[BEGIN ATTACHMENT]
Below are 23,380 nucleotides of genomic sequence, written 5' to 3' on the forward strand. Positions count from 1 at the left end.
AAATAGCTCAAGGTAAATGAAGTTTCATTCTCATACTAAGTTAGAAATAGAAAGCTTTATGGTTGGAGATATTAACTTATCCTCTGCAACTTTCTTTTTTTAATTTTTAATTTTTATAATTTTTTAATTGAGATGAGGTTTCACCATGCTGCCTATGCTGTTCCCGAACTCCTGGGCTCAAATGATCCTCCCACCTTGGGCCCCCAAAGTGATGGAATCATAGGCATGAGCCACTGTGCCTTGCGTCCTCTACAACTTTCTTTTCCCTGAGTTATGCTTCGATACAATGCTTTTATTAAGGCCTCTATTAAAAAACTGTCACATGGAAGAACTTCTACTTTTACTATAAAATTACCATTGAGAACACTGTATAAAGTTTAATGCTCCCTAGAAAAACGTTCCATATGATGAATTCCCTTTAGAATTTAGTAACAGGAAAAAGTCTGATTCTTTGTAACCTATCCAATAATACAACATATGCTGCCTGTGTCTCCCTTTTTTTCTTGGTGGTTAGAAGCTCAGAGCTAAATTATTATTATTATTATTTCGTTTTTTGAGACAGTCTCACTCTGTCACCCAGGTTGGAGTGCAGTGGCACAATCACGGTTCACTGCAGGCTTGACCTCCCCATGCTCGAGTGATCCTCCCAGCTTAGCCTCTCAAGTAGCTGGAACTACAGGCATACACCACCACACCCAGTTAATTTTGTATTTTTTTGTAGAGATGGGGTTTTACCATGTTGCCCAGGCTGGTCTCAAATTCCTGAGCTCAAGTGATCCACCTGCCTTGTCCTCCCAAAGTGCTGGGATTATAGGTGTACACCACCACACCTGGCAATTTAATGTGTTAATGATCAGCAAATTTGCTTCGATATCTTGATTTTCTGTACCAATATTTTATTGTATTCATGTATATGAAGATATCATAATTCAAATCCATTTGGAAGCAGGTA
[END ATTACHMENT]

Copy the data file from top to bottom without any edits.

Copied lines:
Below are 23,380 nucleotides of genomic sequence, written 5' to 3' on the forward strand. Positions count from 1 at the left end.
AAATAGCTCAAGGTAAATGAAGTTTCATTCTCATACTAAGTTAGAAATAGAAAGCTTTATGGTTGGAGATATTAACTTATCCTCTGCAACTTTCTTTTTTTAATTTTTAATTTTTATAATTTTTTAATTGAGATGAGGTTTCACCATGCTGCCTATGCTGTTCCCGAACTCCTGGGCTCAAATGATCCTCCCACCTTGGGCCCCCAAAGTGATGGAATCATAGGCATGAGCCACTGTGCCTTGCGTCCTCTACAACTTTCTTTTCCCTGAGTTATGCTTCGATACAATGCTTTTATTAAGGCCTCTATTAAAAAACTGTCACATGGAAGAACTTCTACTTTTACTATAAAATTACCATTGAGAACACTGTATAAAGTTTAATGCTCCCTAGAAAAACGTTCCATATGATGAATTCCCTTTAGAATTTAGTAACAGGAAAAAGTCTGATTCTTTGTAACCTATCCAATAATACAACATATGCTGCCTGTGTCTCCCTTTTTTTCTTGGTGGTTAGAAGCTCAGAGCTAAATTATTATTATTATTATTTCGTTTTTTGAGACAGTCTCACTCTGTCACCCAGGTTGGAGTGCAGTGGCACAATCACGGTTCACTGCAGGCTTGACCTCCCCATGCTCGAGTGATCCTCCCAGCTTAGCCTCTCAAGTAGCTGGAACTACAGGCATACACCACCACACCCAGTTAATTTTGTATTTTTTTGTAGAGATGGGGTTTTACCATGTTGCCCAGGCTGGTCTCAAATTCCTGAGCTCAAGTGATCCACCTGCCTTGTCCTCCCAAAGTGCTGGGATTATAGGTGTACACCACCACACCTGGCAATTTAATGTGTTAATGATCAGCAAATTTGCTTCGATATCTTGATTTTCTGTACCAATATTTTATTGTATTCATGTATATGAAGATATCATAATTCAAATCCATTTGGAAGCAGGTA